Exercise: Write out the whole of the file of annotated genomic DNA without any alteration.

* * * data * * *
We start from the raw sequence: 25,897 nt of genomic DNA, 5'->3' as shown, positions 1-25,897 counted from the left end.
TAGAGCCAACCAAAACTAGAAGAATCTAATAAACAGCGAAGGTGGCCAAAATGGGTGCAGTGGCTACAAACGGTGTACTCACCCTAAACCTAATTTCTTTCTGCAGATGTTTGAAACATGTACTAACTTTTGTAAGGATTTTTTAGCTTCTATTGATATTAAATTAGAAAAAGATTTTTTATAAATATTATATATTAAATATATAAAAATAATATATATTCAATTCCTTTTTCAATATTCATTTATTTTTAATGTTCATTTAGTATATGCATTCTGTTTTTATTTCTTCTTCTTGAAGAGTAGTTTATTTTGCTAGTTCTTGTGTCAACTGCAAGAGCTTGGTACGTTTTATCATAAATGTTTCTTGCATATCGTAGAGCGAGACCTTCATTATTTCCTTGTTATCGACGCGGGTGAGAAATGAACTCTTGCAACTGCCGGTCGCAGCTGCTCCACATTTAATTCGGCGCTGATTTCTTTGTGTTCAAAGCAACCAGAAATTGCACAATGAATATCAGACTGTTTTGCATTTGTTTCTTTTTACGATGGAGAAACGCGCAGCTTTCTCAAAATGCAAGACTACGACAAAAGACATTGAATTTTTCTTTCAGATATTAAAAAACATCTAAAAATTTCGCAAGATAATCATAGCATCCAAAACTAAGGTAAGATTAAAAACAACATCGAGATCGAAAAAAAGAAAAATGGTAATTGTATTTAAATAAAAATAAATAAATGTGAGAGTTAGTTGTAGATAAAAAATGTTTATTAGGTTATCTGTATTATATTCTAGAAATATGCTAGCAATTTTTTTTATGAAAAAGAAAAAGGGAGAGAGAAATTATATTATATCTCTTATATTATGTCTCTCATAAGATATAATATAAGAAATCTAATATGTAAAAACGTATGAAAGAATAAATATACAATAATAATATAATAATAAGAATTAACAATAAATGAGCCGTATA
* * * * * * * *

We start from the raw sequence: 25,897 nt of genomic DNA, 5'->3' as shown, positions 1-25,897 counted from the left end.
TAGAGCCAACCAAAACTAGAAGAATCTAATAAACAGCGAAGGTGGCCAAAATGGGTGCAGTGGCTACAAACGGTGTACTCACCCTAAACCTAATTTCTTTCTGCAGATGTTTGAAACATGTACTAACTTTTGTAAGGATTTTTTAGCTTCTATTGATATTAAATTAGAAAAAGATTTTTTATAAATATTATATATTAAATATATAAAAATAATATATATTCAATTCCTTTTTCAATATTCATTTATTTTTAATGTTCATTTAGTATATGCATTCTGTTTTTATTTCTTCTTCTTGAAGAGTAGTTTATTTTGCTAGTTCTTGTGTCAACTGCAAGAGCTTGGTACGTTTTATCATAAATGTTTCTTGCATATCGTAGAGCGAGACCTTCATTATTTCCTTGTTATCGACGCGGGTGAGAAATGAACTCTTGCAACTGCCGGTCGCAGCTGCTCCACATTTAATTCGGCGCTGATTTCTTTGTGTTCAAAGCAACCAGAAATTGCACAATGAATATCAGACTGTTTTGCATTTGTTTCTTTTTACGATGGAGAAACGCGCAGCTTTCTCAAAATGCAAGACTACGACAAAAGACATTGAATTTTTCTTTCAGATATTAAAAAACATCTAAAAATTTCGCAAGATAATCATAGCATCCAAAACTAAGGTAAGATTAAAAACAACATCGAGATCGAAAAAAAGAAAAATGGTAATTGTATTTAAATAAAAATAAATAAATGTGAGAGTTAGTTGTAGATAAAAAATGTTTATTAGGTTATCTGTATTATATTCTAGAAATATGCTAGCAATTTTTTTTATGAAAAAGAAAAAGGGAGAGAGAAATTATATTATATCTCTTATATTATGTCTCTCATAAGATATAATATAAGAAATCTAATATGTAAAAACGTATGAAAGAATAAATATACAATAATAATATAATAATAAGAATTAACAATAAATGAGCCGTATA